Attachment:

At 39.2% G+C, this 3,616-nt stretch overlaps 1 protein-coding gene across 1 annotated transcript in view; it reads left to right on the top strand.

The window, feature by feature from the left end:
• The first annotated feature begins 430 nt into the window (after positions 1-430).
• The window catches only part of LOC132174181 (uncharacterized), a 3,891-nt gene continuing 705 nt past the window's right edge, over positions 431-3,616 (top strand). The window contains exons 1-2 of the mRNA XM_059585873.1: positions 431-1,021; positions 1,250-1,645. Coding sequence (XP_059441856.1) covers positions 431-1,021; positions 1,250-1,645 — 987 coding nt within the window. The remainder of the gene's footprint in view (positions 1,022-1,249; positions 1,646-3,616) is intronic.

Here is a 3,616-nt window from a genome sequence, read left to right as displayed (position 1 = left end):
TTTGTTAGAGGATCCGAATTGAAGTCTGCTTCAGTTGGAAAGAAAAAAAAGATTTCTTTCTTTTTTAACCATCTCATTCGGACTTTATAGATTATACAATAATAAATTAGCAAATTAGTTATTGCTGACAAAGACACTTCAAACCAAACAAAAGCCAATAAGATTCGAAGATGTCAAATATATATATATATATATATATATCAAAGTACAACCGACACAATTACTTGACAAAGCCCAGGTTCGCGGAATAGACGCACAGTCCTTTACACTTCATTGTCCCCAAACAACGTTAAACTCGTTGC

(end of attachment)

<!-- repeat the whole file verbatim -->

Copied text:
At 39.2% G+C, this 3,616-nt stretch overlaps 1 protein-coding gene across 1 annotated transcript in view; it reads left to right on the top strand.

The window, feature by feature from the left end:
• The first annotated feature begins 430 nt into the window (after positions 1-430).
• The window catches only part of LOC132174181 (uncharacterized), a 3,891-nt gene continuing 705 nt past the window's right edge, over positions 431-3,616 (top strand). The window contains exons 1-2 of the mRNA XM_059585873.1: positions 431-1,021; positions 1,250-1,645. Coding sequence (XP_059441856.1) covers positions 431-1,021; positions 1,250-1,645 — 987 coding nt within the window. The remainder of the gene's footprint in view (positions 1,022-1,249; positions 1,646-3,616) is intronic.

Here is a 3,616-nt window from a genome sequence, read left to right as displayed (position 1 = left end):
TTTGTTAGAGGATCCGAATTGAAGTCTGCTTCAGTTGGAAAGAAAAAAAAGATTTCTTTCTTTTTTAACCATCTCATTCGGACTTTATAGATTATACAATAATAAATTAGCAAATTAGTTATTGCTGACAAAGACACTTCAAACCAAACAAAAGCCAATAAGATTCGAAGATGTCAAATATATATATATATATATATATATCAAAGTACAACCGACACAATTACTTGACAAAGCCCAGGTTCGCGGAATAGACGCACAGTCCTTTACACTTCATTGTCCCCAAACAACGTTAAACTCGTTGC